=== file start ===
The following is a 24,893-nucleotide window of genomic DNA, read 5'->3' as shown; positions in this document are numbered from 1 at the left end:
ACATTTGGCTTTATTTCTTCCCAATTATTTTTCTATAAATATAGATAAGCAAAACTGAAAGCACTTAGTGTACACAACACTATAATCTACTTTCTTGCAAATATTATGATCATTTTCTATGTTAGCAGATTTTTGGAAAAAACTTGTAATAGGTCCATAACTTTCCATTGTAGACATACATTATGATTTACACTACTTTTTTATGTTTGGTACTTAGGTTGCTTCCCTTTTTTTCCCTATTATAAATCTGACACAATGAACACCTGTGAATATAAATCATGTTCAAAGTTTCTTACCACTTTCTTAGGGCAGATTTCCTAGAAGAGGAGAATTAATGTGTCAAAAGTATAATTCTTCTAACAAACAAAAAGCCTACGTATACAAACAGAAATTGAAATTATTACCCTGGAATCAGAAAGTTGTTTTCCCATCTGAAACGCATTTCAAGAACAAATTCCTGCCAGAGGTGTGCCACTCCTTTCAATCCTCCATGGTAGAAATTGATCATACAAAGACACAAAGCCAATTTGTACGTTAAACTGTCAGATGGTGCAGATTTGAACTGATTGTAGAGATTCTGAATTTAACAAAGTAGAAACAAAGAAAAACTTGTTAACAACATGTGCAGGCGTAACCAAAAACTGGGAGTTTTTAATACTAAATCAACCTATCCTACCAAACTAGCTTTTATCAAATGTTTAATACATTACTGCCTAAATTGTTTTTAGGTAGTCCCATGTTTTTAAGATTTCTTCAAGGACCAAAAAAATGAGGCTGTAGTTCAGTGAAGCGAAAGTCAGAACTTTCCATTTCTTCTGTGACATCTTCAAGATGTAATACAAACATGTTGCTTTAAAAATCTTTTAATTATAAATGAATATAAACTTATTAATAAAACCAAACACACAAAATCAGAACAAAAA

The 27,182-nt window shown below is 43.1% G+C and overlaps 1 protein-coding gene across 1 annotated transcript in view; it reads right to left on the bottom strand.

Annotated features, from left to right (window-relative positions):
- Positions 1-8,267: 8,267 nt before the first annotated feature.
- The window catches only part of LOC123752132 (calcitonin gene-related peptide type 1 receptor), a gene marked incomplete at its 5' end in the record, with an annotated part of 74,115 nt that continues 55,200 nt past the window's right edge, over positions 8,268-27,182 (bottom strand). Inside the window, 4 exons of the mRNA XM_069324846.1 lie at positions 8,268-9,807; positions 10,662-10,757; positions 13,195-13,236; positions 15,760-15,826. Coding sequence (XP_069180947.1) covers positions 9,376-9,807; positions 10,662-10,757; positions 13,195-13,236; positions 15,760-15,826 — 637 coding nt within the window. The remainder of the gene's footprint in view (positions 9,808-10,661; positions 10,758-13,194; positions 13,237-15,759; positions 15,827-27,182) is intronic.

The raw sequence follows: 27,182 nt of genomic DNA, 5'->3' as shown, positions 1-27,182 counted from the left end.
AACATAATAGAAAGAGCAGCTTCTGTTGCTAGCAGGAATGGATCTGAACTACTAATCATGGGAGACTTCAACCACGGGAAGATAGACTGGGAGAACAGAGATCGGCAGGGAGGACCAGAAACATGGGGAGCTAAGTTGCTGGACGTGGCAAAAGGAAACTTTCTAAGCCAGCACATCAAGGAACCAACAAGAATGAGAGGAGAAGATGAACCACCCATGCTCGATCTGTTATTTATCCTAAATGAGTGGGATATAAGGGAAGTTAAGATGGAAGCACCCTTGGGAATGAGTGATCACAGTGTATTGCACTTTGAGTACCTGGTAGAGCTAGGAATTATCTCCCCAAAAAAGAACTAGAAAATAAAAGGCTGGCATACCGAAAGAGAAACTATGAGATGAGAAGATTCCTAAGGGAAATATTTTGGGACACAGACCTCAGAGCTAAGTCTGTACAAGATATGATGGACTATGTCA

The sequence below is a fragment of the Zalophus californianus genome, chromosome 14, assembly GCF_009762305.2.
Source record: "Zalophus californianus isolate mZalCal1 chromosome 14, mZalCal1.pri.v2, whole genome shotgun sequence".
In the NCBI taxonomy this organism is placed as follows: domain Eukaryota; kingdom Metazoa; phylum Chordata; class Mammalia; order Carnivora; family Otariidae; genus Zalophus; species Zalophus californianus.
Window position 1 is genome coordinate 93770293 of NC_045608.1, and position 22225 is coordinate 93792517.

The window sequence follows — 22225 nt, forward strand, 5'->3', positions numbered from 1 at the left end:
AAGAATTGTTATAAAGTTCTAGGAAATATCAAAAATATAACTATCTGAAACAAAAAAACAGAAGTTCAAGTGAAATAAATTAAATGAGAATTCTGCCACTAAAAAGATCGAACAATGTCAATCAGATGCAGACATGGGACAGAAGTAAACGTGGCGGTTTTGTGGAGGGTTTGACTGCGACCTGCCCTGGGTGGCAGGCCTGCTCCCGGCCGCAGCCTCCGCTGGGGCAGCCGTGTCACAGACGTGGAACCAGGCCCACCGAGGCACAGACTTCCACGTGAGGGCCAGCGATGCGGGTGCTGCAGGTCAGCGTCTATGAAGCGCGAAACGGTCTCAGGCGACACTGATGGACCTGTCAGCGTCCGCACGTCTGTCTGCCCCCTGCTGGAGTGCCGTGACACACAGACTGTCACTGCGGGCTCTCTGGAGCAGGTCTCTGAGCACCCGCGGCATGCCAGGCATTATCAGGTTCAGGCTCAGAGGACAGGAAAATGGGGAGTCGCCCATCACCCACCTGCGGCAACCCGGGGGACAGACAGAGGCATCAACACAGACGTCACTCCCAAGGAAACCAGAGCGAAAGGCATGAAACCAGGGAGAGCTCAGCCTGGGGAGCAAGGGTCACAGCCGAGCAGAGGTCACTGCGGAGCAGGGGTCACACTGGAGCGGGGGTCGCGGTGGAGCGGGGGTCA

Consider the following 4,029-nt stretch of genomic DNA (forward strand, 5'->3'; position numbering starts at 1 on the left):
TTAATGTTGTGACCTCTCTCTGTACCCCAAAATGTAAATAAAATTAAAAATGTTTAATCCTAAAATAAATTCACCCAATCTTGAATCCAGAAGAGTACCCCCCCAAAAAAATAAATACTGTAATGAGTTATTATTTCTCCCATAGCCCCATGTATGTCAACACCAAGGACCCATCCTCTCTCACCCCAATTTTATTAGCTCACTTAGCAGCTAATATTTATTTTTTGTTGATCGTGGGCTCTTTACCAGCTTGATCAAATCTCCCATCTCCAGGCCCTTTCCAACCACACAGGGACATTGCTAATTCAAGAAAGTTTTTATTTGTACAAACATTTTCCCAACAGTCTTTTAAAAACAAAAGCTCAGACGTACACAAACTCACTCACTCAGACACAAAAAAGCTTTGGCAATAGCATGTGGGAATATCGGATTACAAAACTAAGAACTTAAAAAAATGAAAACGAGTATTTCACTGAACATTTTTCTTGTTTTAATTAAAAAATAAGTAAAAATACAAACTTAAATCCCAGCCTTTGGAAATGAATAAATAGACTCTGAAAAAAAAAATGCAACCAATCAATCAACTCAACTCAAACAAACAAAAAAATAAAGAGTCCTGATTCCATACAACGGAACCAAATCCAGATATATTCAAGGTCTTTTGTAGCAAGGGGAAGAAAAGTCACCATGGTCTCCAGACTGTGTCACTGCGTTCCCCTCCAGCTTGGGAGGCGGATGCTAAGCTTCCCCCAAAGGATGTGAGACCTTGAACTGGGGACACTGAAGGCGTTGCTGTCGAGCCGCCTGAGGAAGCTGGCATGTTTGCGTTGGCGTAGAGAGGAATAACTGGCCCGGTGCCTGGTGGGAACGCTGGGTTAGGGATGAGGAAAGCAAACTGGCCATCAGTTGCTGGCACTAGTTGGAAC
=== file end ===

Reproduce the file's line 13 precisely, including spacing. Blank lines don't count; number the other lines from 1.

The window sequence follows — 22225 nt, forward strand, 5'->3', positions numbered from 1 at the left end: